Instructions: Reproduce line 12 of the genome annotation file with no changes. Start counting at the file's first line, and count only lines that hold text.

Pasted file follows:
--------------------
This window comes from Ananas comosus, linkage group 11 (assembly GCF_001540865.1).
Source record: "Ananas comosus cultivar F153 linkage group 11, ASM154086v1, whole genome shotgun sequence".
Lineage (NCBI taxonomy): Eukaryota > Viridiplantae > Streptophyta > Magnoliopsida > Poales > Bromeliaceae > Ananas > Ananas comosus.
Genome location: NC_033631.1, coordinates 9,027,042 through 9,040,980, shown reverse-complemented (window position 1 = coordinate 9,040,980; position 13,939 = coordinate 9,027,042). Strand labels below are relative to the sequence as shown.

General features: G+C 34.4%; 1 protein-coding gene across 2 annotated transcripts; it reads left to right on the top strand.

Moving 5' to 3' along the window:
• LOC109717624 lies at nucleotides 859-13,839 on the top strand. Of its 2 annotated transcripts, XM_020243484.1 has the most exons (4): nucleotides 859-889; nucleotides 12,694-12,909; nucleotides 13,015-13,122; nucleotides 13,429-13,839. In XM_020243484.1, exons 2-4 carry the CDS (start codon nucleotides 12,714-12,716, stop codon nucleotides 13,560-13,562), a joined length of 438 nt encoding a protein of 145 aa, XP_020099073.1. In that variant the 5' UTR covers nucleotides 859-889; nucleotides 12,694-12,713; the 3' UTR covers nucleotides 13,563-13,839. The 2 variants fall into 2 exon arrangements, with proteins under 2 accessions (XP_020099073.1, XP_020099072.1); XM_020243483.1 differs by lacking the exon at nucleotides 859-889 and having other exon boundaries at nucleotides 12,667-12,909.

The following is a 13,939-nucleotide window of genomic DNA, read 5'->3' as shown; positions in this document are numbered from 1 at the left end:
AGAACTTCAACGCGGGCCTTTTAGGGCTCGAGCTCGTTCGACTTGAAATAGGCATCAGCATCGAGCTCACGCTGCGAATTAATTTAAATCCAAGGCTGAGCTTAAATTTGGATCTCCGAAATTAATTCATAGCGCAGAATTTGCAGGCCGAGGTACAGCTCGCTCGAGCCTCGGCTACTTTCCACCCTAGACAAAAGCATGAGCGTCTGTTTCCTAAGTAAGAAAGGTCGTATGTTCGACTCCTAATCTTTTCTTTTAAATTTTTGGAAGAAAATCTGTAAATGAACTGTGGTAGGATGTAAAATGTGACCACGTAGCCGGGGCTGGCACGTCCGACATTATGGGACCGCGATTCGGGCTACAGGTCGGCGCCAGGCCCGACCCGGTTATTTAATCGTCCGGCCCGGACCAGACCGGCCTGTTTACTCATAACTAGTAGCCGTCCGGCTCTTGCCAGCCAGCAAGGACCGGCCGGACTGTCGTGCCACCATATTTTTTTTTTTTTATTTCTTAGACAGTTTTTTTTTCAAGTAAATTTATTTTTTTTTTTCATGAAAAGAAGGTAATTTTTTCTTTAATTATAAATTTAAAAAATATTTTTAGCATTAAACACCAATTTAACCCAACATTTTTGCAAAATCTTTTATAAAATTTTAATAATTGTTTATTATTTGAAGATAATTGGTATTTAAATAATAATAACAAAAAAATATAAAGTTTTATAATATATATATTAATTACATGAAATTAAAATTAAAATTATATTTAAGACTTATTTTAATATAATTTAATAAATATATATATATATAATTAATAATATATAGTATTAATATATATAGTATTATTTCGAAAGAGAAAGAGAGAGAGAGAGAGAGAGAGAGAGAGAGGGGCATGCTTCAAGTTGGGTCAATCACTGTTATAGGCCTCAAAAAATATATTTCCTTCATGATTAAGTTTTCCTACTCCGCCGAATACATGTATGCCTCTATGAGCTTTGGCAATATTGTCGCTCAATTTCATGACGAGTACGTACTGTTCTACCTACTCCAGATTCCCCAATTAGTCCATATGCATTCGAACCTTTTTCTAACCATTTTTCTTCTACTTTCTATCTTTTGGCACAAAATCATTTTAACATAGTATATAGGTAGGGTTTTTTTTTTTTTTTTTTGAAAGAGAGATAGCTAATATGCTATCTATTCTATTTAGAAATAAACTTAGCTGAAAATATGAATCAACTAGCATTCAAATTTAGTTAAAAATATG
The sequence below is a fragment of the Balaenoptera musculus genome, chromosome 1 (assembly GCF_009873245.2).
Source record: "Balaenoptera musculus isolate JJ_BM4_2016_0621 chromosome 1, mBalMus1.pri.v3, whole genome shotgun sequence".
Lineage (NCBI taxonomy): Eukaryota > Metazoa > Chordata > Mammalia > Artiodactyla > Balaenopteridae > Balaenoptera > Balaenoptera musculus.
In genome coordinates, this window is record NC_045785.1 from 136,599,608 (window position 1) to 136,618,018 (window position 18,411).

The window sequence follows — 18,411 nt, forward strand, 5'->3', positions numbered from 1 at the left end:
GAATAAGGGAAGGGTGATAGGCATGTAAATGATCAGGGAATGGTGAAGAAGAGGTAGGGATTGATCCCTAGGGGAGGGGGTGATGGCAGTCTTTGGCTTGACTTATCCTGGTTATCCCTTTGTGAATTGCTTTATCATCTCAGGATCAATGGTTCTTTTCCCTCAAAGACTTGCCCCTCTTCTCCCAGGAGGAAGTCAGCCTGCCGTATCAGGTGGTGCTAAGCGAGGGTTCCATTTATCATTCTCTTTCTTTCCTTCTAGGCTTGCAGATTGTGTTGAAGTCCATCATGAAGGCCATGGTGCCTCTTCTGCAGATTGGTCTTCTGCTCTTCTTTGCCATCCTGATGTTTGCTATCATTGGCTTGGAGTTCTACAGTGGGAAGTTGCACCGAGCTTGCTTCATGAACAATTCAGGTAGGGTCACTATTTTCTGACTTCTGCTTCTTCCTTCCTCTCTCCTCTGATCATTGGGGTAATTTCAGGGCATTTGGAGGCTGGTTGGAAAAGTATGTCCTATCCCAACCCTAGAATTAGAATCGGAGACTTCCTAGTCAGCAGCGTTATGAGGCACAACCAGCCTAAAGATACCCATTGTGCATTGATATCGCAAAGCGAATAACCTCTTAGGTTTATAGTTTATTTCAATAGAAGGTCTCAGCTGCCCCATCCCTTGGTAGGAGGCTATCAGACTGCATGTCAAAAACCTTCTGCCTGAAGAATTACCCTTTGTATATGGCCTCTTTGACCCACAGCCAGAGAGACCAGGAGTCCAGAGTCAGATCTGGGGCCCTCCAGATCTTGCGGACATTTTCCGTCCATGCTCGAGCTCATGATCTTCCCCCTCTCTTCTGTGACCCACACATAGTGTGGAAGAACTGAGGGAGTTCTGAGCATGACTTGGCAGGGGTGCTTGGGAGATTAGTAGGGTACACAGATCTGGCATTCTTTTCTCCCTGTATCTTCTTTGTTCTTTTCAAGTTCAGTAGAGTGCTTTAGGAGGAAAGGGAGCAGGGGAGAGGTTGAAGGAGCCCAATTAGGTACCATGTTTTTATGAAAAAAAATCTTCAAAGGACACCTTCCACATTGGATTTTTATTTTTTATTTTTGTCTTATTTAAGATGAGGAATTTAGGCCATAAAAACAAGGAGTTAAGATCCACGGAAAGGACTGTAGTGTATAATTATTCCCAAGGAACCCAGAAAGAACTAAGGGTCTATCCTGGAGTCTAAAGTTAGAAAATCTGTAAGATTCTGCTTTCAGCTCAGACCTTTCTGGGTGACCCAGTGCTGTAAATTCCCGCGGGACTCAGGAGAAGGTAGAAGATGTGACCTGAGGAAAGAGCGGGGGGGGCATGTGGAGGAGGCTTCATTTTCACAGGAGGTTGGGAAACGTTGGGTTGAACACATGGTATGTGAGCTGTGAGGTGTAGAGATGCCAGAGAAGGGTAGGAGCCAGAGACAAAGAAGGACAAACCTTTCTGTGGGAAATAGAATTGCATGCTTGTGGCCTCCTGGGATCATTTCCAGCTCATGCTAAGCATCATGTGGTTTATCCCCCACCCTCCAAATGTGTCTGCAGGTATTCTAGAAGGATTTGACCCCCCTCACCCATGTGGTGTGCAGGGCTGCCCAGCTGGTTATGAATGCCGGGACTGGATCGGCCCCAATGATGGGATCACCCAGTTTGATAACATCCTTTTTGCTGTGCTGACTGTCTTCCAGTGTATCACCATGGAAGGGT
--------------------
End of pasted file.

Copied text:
Lineage (NCBI taxonomy): Eukaryota > Metazoa > Chordata > Mammalia > Artiodactyla > Balaenopteridae > Balaenoptera > Balaenoptera musculus.